The top and bottom cake are the same.  It was taken under slightly different lighting.
The result of adding 5 Grain Cereals added the nutty flavor.   Some friends thought I had walnuts in it.  Instead of full amount of white flour, substitute at least 2/3 C with white whole wheat flour and the rest with regular flour.

Tuesday, June 07, 2011

Chocolate Banana Chiffon Cake

I finally made this 'Chocolate' Banana Chiffon Cake as a stress relief.  Chocolate is known for its mysterious power it posses to give energy,.... but most of all for its smooth creamy satisfying taste.   (I believe this is one of the recipe from one of my favorite blogger's site.  I will have to dig out my print out to give the proper credit later.)  The cake's texture is light, banana did not overpower the taste.  I think it will go very well with some kind of dessert wine.  I enjoyed my slice with a glass of cold milk.

Fried Sweet Potatoes

Sweet potatoes are preferred over regular potatoes in the diabetic recipes.  At the Elephant Bar Restaurants, there are two types of French Fries.  One made from Russet potatoes and the other from sweet potatoes.  I used the "sweet potatoes".  Caution:  watch the peanut oil temperature.  I think I would prefer to cook them in an electric fryer with auto temperature control to keep it at 325'F when blanching and 375'F when frying to avoid sugar burn.  I also would like to learn how to get those thin crispy crusty outer shell on those fries.  The thought of the process and clean-up opted me to just 'go and enjoy' it at the restaurant.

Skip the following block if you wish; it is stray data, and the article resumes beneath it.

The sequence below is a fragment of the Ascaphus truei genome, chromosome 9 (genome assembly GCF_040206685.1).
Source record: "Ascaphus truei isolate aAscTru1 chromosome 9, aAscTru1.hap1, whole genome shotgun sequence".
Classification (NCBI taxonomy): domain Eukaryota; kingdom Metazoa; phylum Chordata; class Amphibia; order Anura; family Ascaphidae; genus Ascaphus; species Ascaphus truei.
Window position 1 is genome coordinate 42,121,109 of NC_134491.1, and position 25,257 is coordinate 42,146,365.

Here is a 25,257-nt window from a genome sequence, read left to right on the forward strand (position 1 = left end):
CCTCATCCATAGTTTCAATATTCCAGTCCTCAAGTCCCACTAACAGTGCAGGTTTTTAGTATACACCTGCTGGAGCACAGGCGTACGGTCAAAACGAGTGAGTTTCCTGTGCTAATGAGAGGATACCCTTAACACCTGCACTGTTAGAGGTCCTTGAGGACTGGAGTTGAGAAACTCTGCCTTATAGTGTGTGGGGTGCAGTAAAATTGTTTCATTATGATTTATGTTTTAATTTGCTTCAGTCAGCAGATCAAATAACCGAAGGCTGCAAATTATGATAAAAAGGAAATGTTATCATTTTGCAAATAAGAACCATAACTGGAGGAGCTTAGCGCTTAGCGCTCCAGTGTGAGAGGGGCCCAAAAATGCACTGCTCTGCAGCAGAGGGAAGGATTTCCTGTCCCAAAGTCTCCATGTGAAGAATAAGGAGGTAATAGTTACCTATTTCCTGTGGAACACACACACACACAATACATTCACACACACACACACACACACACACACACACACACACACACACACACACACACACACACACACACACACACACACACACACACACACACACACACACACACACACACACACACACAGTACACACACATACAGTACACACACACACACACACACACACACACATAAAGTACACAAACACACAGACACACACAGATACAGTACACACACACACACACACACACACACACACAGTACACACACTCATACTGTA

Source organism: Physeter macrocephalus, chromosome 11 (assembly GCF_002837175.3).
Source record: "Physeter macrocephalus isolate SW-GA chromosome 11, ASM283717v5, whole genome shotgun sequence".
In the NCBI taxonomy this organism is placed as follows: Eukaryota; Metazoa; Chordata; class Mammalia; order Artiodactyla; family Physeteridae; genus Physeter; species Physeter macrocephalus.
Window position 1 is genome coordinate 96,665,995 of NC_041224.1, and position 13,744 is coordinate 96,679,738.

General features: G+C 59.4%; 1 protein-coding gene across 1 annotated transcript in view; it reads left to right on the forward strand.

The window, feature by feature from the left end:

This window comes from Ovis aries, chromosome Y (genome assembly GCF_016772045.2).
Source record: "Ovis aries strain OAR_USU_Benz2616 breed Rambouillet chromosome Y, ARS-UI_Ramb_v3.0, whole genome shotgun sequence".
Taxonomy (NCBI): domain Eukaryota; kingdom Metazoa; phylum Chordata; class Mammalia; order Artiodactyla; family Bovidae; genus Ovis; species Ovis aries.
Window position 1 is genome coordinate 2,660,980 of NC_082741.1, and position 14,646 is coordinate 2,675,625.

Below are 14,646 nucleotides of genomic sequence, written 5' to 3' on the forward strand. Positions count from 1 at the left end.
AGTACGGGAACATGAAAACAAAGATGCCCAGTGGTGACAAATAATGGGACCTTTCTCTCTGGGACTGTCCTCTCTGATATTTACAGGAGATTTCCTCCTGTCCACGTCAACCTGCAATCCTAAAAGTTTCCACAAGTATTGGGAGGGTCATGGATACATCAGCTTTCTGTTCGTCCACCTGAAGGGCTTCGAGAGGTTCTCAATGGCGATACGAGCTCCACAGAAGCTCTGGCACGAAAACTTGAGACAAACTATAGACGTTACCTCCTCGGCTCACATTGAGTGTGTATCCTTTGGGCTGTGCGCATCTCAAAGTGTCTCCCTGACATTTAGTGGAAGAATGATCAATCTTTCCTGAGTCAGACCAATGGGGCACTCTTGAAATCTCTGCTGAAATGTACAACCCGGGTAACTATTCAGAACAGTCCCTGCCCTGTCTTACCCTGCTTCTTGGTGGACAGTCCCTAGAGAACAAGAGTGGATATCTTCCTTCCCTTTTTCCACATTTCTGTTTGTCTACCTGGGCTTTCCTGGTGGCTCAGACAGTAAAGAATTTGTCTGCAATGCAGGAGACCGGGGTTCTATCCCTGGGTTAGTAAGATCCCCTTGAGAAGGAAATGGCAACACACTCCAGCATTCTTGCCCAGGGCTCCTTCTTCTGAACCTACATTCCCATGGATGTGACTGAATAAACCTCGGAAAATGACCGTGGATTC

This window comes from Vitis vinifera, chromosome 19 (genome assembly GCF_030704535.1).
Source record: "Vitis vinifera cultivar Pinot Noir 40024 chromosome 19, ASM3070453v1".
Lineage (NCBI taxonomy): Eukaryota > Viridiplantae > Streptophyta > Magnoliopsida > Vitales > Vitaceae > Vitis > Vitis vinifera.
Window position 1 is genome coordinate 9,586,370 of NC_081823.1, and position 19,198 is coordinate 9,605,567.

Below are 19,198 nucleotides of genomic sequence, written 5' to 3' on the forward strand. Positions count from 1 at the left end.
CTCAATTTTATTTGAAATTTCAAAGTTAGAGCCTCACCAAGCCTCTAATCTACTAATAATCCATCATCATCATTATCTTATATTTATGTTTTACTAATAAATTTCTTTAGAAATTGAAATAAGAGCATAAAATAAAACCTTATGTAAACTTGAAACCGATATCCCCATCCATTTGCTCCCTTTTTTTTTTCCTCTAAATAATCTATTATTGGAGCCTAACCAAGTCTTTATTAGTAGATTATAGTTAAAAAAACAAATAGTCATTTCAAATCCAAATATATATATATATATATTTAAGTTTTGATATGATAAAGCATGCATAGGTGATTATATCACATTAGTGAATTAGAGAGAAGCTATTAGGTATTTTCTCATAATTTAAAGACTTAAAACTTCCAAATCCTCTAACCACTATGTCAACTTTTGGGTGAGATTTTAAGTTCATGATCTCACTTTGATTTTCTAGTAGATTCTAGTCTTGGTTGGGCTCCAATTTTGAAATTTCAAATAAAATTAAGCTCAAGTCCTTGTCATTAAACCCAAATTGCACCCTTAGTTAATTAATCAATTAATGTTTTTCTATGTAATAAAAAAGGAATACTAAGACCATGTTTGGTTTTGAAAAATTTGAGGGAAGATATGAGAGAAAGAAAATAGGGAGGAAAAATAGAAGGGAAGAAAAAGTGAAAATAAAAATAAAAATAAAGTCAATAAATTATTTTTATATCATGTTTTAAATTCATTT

Polly's Lentil Salad Adventure

"In your lifetime, how many different nuts have you tasted?  or how many different types of beans or grains have you tasted?"  I thought to myself.  And here it is, another nutrients that I have never tasted before, and when it is prepared 'this' way, watch out, I can eat the whole thing like a bowl of rice.  Lentil salad made with garlic, olive oil, minced onion, Italian parsley, bacon, red wine vinegar, and Tabasco has been added to one of my favorite health food.  My refrigerator has never seen fresh herbs such as Italian parsley, thyme, bay leaves, rosemary, sage, etc.  but now, it has been added to my garden this year, so I have freshly cut herbs to cook with.   I have tasted so far with two different types of Lentils - Organic Lentil, common and Lentils - French Green.  I prefer the later because it keeps firmer and prettier.